Increase the Session Timeout for phpMyAdmin


This post is in the category: Tips

Random small break-fix or enlightening ideas


I use phpMyAdmin a lot for LAMP development. The default login timeout is something like 30 minutes. Here is how to increase that.

The first file we need to edit is the phpMyAdmin configuration file – config.inc.php. The location of this file will vary depending on how this was installed. If phpMyAdmin was installed from the Ubuntu package repositories, it is located at /etc/phpmyadmin/config.inc.php.

Edit the file:

[root]$ vim /etc/phpmyadmin/config.inc.php

Add this line to the bottom (or edit it if the config option exists):

$cfg['LoginCookieValidity'] = 172800; /* 48 hours */

Change the timeout value to whatever your preference is.

After you update this setting, go ahead and log into phpMyAdmin again. You may see this message:

Your PHP parameter session.gc_maxlifetime is lower that cookie validity configured in phpMyAdmin, because of this, your login will expire sooner than configured in phpMyAdmin.

phpMyAdmin uses the PHP session cookie, and this also has a timeout value. To update this, we will need to update php.ini. Just like phpMyAdmin’s config file, the location will vary depending on your environment. If you installed PHP and Apache2 through Ubuntu’s repositories, the file in question is located at /etc/php5/apache2/php.ini.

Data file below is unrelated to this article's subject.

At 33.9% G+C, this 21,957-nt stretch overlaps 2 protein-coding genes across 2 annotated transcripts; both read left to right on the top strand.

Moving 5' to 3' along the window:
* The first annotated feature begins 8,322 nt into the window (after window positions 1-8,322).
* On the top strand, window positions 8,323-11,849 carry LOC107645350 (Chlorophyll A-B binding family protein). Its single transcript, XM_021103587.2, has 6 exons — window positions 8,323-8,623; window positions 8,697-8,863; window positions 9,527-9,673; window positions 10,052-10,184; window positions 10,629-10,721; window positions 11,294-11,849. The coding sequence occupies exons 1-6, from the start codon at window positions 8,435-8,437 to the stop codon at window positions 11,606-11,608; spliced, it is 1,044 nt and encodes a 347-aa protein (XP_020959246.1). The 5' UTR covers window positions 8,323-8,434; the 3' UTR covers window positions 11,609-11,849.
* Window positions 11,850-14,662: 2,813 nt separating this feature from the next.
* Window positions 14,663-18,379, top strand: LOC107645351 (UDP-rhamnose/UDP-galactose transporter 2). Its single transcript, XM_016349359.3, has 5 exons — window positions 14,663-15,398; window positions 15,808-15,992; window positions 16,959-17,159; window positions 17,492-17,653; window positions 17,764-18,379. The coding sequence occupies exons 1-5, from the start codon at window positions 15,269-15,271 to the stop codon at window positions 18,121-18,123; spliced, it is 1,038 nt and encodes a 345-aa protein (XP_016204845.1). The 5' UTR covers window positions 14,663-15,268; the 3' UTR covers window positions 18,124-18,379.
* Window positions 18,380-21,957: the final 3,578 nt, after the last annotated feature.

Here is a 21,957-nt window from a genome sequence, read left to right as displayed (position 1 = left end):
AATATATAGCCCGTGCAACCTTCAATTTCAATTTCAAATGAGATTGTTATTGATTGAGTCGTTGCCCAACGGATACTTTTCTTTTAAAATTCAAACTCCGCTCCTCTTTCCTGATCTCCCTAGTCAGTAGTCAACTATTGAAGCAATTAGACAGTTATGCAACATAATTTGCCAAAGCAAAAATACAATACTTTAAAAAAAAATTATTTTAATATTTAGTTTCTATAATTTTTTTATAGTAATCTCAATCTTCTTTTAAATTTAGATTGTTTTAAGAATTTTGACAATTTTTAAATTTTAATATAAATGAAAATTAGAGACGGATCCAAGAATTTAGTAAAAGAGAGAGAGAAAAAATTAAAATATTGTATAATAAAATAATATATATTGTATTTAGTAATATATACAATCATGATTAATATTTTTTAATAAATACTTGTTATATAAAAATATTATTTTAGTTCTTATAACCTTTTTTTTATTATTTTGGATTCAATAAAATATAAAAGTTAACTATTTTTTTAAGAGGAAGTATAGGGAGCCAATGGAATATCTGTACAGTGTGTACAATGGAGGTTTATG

So for me, I can edit the file by running this:

[root]$ vim /etc/php5/apache2/php.ini

Look for the option session.gc_maxlifetime. For me it was near line 1500. This is what I changed it to:

session.gc_maxlifetime = 172800

Keep in mind that if this value is too high on a busy server, you might start to hit memory or filesystem limits.

After saving this last file, restart Apache2:

[root]$ service apache2 restart

Now load phpMyAdmin again, and that warning should no longer appear.

This entry was posted in Tips on by .

About Andrew Wells

I have been developing on the LAMP stack since about 2006. I run Ubuntu XFCE on my desktop and have a history of managing Ubuntu and CentOS servers. I code web applications mostly in PHP but have experience with other languages as well.

When I’m not working, I can be found working in my home lab or out snowboarding, hiking, camping, or biking depending on the season.

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